Me? I like it, especially the husband-wife prison duet in Act II that had me crying last night, and the big climaxes of the crowd scenes are quite moving, even when the crowd is being dangled 20 feet in the air. The final scene of the Doge's disgrace and death is a gift to a singing actor, so it's no surprise Placido Domingo staged this for himself in Los Angeles last year.

Well done all round tonight. And, tomorrow night for i Lombardi, I fully expect to see the same dingy gray and green walls, and the same hydraulic choir loft, used to represent a medieval Italian castle, a sultanate's harem, and a hermit's cave.


Oh, also, I actually went out during the day! I took the U-1 to the Hopbahnhof Sud station and then the U-3 to the Rathaus. That's one hell of a big Rathaus!

albadger: (Krusty's Terrified Audience)

Back from la Battaglia di Legnano at the Hamburg Opera. Mission Accomplished! Goal Met!

That said, I don't really like la Battaglia di Legnano all that much.

Oh, it's okay, and it has its delights; the overture is a pip, and there's a little tune for the baritone that I often find myself humming & wondering where it's from. But this (the very last product of Verdi's "galley years") was a piece d'occasion and it shows. The scenes are either a cookie-cutter domestic triangle, or rousing agit-prop -- the two sides don't seem to work together at all. Not helping were directoral choices, such as setting the whole thing in what was either a dingy hospital, a dingy church or a dingy bus terminal. Gray overwhelmed, even the elevatored balcony that bounced up & down 20 feet over the singers' heads; the male chorus sang from there (with books, like a church choir!) in the first half, but it got put to better use at the end, when it became the tenor's apartment from which, driven mad by patriotism, he jumps into a moat. You can look it up if you care further.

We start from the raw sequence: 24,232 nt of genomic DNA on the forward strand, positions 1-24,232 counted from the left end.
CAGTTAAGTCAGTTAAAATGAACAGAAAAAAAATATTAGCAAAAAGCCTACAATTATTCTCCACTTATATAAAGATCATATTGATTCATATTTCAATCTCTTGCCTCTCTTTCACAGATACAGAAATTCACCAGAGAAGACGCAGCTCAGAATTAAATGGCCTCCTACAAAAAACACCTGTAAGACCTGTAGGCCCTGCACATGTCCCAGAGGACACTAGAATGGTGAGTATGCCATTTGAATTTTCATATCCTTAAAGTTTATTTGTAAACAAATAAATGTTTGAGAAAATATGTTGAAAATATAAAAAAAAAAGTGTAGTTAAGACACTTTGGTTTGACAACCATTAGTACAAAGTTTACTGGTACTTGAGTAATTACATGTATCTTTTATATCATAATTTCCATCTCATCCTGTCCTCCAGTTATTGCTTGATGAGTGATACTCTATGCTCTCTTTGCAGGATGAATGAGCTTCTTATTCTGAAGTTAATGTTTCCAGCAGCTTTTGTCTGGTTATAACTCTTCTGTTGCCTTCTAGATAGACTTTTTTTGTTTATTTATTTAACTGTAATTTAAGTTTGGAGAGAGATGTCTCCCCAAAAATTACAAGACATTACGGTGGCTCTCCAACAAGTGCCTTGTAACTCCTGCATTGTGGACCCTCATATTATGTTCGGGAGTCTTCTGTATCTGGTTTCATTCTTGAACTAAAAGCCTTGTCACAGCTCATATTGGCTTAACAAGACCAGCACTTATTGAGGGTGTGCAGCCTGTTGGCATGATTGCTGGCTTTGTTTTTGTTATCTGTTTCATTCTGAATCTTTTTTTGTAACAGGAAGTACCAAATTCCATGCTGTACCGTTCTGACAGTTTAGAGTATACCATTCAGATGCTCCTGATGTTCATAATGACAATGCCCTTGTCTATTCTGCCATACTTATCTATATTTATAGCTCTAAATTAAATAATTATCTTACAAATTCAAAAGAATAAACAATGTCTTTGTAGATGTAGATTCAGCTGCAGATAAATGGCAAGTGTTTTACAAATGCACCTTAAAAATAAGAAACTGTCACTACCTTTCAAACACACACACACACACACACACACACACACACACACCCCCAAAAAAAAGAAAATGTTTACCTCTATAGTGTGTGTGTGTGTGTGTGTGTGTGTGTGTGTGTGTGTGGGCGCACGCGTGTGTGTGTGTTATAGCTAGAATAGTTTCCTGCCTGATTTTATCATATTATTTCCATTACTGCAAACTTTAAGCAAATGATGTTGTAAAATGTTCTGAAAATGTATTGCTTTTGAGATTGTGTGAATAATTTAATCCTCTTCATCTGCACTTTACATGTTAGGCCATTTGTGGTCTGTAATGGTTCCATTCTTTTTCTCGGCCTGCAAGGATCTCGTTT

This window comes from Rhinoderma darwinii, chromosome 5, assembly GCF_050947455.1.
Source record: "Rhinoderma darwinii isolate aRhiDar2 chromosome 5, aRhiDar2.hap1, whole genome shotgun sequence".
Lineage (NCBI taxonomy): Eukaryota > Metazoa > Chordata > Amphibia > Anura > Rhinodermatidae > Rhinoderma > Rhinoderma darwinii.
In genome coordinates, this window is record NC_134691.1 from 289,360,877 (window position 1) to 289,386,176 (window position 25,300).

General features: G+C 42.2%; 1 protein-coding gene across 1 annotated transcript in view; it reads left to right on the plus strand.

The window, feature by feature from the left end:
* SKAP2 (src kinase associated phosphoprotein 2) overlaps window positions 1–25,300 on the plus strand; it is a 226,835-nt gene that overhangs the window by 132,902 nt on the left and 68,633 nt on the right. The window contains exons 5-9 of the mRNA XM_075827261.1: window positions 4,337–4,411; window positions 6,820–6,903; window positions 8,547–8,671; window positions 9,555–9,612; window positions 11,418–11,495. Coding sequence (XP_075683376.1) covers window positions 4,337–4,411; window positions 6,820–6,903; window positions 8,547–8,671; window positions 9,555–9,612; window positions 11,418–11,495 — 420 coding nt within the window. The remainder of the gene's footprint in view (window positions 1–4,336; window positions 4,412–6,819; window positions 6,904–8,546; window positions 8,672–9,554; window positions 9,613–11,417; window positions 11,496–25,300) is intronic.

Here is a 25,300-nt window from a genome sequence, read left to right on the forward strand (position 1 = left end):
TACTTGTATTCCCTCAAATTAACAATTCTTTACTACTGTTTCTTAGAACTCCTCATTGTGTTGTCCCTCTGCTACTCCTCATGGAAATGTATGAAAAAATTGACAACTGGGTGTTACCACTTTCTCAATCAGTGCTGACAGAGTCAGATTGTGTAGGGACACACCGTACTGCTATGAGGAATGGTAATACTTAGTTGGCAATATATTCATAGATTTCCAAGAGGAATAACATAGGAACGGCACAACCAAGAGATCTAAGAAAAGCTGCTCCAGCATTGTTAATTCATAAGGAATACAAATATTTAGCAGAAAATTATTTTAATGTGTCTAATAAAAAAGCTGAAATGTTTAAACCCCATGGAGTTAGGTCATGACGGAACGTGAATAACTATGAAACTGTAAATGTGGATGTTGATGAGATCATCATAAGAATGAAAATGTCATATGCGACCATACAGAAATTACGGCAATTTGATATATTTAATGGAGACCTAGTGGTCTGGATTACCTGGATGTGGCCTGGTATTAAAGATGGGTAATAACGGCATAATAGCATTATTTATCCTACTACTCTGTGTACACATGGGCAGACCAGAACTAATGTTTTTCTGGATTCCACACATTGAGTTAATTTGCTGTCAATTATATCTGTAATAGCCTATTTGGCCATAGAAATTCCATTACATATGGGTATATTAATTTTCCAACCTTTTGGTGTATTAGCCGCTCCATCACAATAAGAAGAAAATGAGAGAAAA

But, with all that, I now have seen it performed, and I'm down to only one of Verdi's 26 original operas (that's il Corsaro, which nobody likes either, and I have a ticket to see it next March in Washington DC). Singers & orchestra acquitted themselves well, my new seat location (row 18 seat 1) only blocked half the supertitles, and the poor lady sitting to my right had no excuse or opportunity to move to another seat at the interval. Place was sold out! Probably a lot of people marking it off their to-do lists.

Tomorrow I promise to get out & see some of this great sprawling city outside the short walk to the U-Bahn station & the short walk from the Opera U-Bahn to the opera house. I swear. Maybe... maybe... I'll go see Rocky: das Musical. It has a matinee!

albadger: (Hank with Welcome Basket)

Last night was the first show at Hamburg Opera, Ariadne auf Naxos, brilliant on every level -- all soloists perfect, orchestra amazing, set & concept engaging, funny and profound. And I got a special bonus! My set was on the Parkett level (in America the Orchestra), Row 22, seat 1 -- aisle seat, not too close, not too far back, but far back enough that being on the aisle didn't set me too far out to the side. Special bonus came from the opera house's design; it's a modern house, so instead of horseshoes for the balconies (what they call "Rang"), there are blocky cantilevered concrete protrusions. Probably good sightlines for them, but I don't care about that, what I care about is that a balcony section completely blocked the supertitles! Stage was completely clear, so it was best of both worlds (since my German is piss-poor & getting poorer, the text would only distract). The elderly German gentleman to my right was mightily irritated, and at intermission recamped to an empty seat he had spotted in the middle. My paradise was thus complete for the second half.